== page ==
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For journalists' eyes only

Martin Rosenbaum | 11:34 UK time, Thursday, 10 January 2008

If you're not a journalist, then you're not meant to read this.

For those of you who don't possess this high professional status, let me explain that it contains a Metropolitan Police background briefing about Joyce Vincent, the woman who lay dead in her flat for two years before her body was discovered. It features what are called 'press lines', the answers which Police press officers were instructed to give to questions journalists might have asked about the case.

The Met has sent it to me after the intervention of the Information Commissioner's Office (the BBC has complained to the ICO about the Met's rejection of an FOI request about Mrs Vincent) - but the Police say they're only giving it to me as I'm a journalist, since 'such lines are not disclosed following an enquiry by a member of the public'.

Of course we humble hacks do sometimes get privileged access to information, for which doubtless we are very grateful. But FOI isn't meant to work like that. So the Met state this is being done 'outside of FOI legislation'.

Now on current trends it may not be long before the entire population consists of citizen journalists, at which point these occupational distinctions will no longer matter. But meanwhile please don't look unless you should - my professional advantages are at stake.

Comments   Post your comment

  • 1.
  • At 08:39 PM on 22 Jan 2008,
  • Penyberth wrote:

Why am I not surprised by this response from the Police, clearly they believe they operate outside the FOIA, the ICO really needs to get to grips with the Police's interpretation of the FOIA.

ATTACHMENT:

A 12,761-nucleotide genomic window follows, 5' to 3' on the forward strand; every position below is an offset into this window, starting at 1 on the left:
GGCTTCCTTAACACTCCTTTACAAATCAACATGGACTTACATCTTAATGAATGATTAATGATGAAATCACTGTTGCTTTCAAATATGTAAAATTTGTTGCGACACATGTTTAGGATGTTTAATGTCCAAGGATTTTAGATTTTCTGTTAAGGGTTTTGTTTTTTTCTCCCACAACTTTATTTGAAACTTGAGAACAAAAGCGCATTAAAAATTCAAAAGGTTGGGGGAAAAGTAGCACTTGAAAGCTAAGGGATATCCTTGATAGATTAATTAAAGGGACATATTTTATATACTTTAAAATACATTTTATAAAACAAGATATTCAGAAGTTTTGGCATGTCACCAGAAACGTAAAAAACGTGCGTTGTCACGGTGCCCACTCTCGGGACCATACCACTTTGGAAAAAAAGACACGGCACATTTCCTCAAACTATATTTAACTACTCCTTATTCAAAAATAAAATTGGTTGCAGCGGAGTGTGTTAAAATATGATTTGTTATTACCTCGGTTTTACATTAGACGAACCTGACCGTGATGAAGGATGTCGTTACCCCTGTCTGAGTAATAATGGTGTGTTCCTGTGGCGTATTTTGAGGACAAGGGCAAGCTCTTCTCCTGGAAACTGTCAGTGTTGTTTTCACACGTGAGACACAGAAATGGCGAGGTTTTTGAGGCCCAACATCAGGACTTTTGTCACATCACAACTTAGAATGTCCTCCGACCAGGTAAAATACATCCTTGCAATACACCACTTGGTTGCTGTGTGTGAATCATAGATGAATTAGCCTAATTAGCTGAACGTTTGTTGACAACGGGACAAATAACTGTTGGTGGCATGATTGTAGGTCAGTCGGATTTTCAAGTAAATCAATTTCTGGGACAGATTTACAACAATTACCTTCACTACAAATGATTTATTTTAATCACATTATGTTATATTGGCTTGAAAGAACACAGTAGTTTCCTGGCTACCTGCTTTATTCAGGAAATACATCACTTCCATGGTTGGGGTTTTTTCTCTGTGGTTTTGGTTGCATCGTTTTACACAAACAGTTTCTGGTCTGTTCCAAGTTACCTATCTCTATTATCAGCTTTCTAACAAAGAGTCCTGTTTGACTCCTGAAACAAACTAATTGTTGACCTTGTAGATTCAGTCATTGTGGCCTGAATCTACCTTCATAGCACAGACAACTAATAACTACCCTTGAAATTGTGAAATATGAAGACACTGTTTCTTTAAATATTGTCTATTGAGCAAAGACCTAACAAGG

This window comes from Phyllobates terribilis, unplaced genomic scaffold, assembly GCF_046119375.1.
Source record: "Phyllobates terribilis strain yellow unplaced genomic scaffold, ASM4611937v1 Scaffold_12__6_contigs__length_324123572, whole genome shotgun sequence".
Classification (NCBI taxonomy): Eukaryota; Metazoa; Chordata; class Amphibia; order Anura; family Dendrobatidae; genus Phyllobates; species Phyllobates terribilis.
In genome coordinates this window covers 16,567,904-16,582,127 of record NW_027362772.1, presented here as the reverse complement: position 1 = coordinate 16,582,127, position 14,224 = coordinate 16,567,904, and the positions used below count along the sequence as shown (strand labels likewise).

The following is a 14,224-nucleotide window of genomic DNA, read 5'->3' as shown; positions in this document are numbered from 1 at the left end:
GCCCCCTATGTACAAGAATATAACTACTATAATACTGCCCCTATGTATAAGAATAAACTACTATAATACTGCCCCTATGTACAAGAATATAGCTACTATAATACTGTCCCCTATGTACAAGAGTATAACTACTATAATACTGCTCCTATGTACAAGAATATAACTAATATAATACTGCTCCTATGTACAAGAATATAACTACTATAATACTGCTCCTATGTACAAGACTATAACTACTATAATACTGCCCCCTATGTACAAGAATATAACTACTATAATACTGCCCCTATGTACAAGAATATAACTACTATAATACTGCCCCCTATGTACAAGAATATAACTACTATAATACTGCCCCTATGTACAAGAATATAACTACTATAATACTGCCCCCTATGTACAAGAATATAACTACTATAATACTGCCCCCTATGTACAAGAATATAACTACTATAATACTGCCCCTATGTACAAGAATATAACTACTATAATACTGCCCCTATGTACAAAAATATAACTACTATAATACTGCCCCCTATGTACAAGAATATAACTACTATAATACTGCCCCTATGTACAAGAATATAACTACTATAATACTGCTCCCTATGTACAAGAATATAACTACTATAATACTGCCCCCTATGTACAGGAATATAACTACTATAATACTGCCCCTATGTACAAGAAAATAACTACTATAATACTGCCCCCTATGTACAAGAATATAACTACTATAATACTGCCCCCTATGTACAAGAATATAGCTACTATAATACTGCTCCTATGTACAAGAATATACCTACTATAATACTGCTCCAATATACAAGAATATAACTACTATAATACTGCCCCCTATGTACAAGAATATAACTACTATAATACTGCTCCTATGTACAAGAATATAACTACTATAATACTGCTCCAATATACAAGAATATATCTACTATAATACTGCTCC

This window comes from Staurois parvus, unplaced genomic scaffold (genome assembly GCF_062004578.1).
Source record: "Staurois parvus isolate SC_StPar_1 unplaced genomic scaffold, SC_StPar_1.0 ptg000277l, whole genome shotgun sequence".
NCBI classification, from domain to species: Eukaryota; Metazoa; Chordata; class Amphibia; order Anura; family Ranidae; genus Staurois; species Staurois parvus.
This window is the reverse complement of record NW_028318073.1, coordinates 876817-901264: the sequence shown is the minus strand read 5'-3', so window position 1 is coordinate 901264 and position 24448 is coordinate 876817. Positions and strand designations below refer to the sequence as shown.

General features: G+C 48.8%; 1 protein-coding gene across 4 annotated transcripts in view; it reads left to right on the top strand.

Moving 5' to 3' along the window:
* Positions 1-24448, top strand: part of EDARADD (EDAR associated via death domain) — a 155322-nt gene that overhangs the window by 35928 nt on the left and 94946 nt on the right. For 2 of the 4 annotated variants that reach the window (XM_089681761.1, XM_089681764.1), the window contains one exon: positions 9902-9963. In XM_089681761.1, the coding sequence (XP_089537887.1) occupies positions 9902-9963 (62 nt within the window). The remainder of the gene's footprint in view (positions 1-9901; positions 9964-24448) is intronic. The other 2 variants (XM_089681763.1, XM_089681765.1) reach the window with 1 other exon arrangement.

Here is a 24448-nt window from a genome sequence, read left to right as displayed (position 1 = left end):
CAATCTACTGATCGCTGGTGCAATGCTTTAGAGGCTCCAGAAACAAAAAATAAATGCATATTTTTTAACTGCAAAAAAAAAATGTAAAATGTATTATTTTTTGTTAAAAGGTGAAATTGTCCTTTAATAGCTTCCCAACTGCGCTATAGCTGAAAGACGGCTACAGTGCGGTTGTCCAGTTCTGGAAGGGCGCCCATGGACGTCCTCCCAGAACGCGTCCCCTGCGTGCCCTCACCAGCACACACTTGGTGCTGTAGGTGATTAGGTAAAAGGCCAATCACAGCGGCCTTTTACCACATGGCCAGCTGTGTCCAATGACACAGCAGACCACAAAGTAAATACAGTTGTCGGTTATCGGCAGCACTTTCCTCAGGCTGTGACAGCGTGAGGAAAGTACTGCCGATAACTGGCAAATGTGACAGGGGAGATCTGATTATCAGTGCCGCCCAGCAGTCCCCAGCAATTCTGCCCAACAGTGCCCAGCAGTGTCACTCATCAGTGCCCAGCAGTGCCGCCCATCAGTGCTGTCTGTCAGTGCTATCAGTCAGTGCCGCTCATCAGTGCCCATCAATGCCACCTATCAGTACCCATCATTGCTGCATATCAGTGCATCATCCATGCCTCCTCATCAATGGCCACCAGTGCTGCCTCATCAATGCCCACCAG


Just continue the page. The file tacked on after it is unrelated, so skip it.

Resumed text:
• 2.
  • At 07:59 PM on 24 Jan 2008,
  • PC Unhappy wrote:

Interesting to see Penyberth's comments on the Police Pay Protest and then complain about the Police handling of FOIA Reading between the lines I think he/she has a good idea about the Service. The Police have been praised by 2 Parliamentory Select Committee's on their handling of FOIA and dealing with 23000+ requets a years (20% of all request made under the Act) is not a bad statistic. With 75%+ ending in full or partial disclosure. I think the support from the ICO & Tribunal Decision Notices show that they are getting something about right.
As I am sure Penyberth will appreciate, they can't give everything out and the FOI Decision Makers across the UK are getting the balance about 'spot on'. I am sure they would be interested to hear what else people think they should give out...... things that would endanger peoples lives or undermine current or future investigative tactics. I don't think there is much Public Interest in that.

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